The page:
How We Look at Things: Commentary on Parashat Re’eh 5782
By Rabbi Dena Bodian, Hebrew Seminary alum, ordained 2010; College Chaplain and Campus Rabbi at Wellesley College

This week’s parashah starts seemingly with a command: רְאֵה (Re’eh, “See”) (Deuteronomy 11:26). Just as earlier in the Book of Deuteronomy, we encountered the first paragraph of the שְׁמַע (Shema, in Deuteronomy 6:4), commanding us to “hear” or “heed” (in American Sign Language, “FOCUS/PAY ATTENTION”), here we are being commanded to “see or to “look.”

Rabbi Dena Bodian demonstrates “focus/pay attention” in ASL; August 21, 2022.

The beginning of Re’eh ostensibly sets the stage for the scene in פָּרָשַׁת כִּי תָבוֹא (Parashat Ki Tavo), enacted on two opposing mountaintops, in which the entire people bears witness to a series of blessings and curses to ensue, depending on the people’s choices. Re’eh begins:

רְאֵ֗ה אָנֹכִ֛י נֹתֵ֥ן לִפְנֵיכֶ֖ם הַיּ֑וֹם בְּרָכָ֖ה וּקְלָלָֽה׃ אֶֽת־הַבְּרָכָ֑ה אֲשֶׁ֣ר תִּשְׁמְע֗וּ אֶל־מִצְוֺת֙ יְהֹוָ֣ה אֱלֹֽהֵיכֶ֔ם אֲשֶׁ֧ר אָנֹכִ֛י מְצַוֶּ֥ה אֶתְכֶ֖ם הַיּֽוֹם׃ וְהַקְּלָלָ֗ה אִם־לֹ֤א תִשְׁמְעוּ֙ אֶל־מִצְוֺת֙ יְהֹוָ֣ה אֱלֹֽהֵיכֶ֔ם וְסַרְתֶּ֣ם מִן־הַדֶּ֔רֶךְ אֲשֶׁ֧ר אָנֹכִ֛י מְצַוֶּ֥ה אֶתְכֶ֖ם הַיּ֑וֹם לָלֶ֗כֶת אַחֲרֵ֛י אֱלֹהִ֥ים אֲחֵרִ֖ים אֲשֶׁ֥ר לֹֽא־יְדַעְתֶּֽם׃ וְהָיָ֗ה כִּ֤י יְבִֽיאֲךָ֙ יְהֹוָ֣ה אֱלֹהֶ֔יךָ אֶל־הָאָ֕רֶץ אֲשֶׁר־אַתָּ֥ה בָא־שָׁ֖מָּה לְרִשְׁתָּ֑הּ וְנָתַתָּ֤ה אֶת־הַבְּרָכָה֙ עַל־הַ֣ר גְּרִזִ֔ים וְאֶת־הַקְּלָלָ֖ה עַל־הַ֥ר עֵיבָֽל׃

See, this day I set before you blessing and curse: blessing, if you obey the commandments of your God that I enjoin upon you this day; and curse, if you do not obey the commandments of your God but turn away from the path that I enjoin upon you this day and follow other gods, whom you have not experienced. When your God brings you into the land that you are about to enter and possess, you shall pronounce the blessing at Mount Gerizim and the curse at Mount Ebal. (Deuteronomy 11:26–29).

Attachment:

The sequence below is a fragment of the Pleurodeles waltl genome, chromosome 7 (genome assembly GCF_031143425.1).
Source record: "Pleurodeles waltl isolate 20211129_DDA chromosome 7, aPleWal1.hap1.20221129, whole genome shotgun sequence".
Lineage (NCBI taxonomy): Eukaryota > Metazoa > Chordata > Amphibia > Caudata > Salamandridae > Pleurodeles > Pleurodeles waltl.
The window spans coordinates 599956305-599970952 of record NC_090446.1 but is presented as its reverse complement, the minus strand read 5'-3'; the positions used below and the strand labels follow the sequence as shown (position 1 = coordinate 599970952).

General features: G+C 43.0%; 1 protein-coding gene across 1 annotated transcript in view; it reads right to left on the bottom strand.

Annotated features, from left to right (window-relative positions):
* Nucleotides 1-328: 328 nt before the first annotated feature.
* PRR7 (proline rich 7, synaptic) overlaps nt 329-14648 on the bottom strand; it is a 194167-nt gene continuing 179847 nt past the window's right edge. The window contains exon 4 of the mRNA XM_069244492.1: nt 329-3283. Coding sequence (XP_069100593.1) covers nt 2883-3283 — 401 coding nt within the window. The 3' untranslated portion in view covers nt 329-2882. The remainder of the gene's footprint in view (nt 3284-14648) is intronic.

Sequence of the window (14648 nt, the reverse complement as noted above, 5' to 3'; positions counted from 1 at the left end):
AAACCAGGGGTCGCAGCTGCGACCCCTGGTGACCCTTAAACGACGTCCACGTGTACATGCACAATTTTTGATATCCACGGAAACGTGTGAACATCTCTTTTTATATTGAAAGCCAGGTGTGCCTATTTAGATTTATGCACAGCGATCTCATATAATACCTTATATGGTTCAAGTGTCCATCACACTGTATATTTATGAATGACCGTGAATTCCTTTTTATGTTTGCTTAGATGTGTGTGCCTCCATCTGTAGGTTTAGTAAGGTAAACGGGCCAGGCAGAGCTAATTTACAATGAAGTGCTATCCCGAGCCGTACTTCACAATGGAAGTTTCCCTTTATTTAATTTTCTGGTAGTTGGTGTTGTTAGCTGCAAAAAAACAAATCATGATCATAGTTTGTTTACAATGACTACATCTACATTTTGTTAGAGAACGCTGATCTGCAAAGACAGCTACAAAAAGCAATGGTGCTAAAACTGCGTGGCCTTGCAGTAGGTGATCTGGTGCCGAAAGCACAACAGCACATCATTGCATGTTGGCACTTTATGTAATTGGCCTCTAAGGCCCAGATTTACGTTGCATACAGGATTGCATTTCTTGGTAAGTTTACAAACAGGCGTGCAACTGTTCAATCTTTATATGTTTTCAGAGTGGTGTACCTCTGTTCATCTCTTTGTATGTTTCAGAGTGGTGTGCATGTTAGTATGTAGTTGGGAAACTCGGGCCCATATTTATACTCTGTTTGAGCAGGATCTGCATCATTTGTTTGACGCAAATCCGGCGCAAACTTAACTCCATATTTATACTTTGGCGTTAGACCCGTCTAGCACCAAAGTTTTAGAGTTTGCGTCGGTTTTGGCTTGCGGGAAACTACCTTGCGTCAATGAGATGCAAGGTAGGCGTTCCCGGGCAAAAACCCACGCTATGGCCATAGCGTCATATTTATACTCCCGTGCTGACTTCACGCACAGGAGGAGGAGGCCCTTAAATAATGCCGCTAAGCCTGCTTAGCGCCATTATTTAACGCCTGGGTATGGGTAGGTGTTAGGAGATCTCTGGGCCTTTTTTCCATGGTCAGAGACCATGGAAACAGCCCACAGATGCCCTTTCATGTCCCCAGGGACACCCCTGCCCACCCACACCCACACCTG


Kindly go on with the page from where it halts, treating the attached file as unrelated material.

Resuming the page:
The פְּשַׁט (peshat, ‘contextual meaning’) of the text simply has God pointing out the mountains on the east side of the Jordan, indicating that the blessings will be called from Mount Gerizim (where half of the tribes will be gathered) and the curses from Mount Ebal (where the other 6 tribes will muster), with the Levites reciting each blessing and curse. After each utterance, the entire people is to respond אָמֵן (“amen”) (cf. Deuteronomy 27:15–26).

But if you take the first verse of Re’eh out of the scene-setting context, it can serve as a summation of God’s relationship with the Israelites: God provides a blessing (redemption, manna, commandments, democracy)and somehow, the Israelites manage to see it as a curse: they miss Egypt, they’re bored of manna, they build an idol, they want a king just like everyone else.

So much of our responses to life are dependent on how we perceive them. A friend of mine referred to her son as a “glass half-empty” kind of kid. He’s a kvetch, nothing is ever right for him, he can never see the good side of thingshe’s just a negative sort of kid. And, as a result, I think life is harder for him than it is for his brothers.

But we have complete control over this form of seeing. We can choose how we understand what happens to us. My חֶבְרוּתָא (chevruta, ‘study partner’), Rabbi Ora Simon Schnitzer (Hebrew Seminary, ordained 2010), always says, “You never know what it’s good for”an invitation to look for a hidden bright side in an otherwise negative situation.

In our parashah, when God sets before us a blessing and a curse, perhaps we can understand these as a single entity; there is no inherent blessing or curse, only the way we choose to “see.”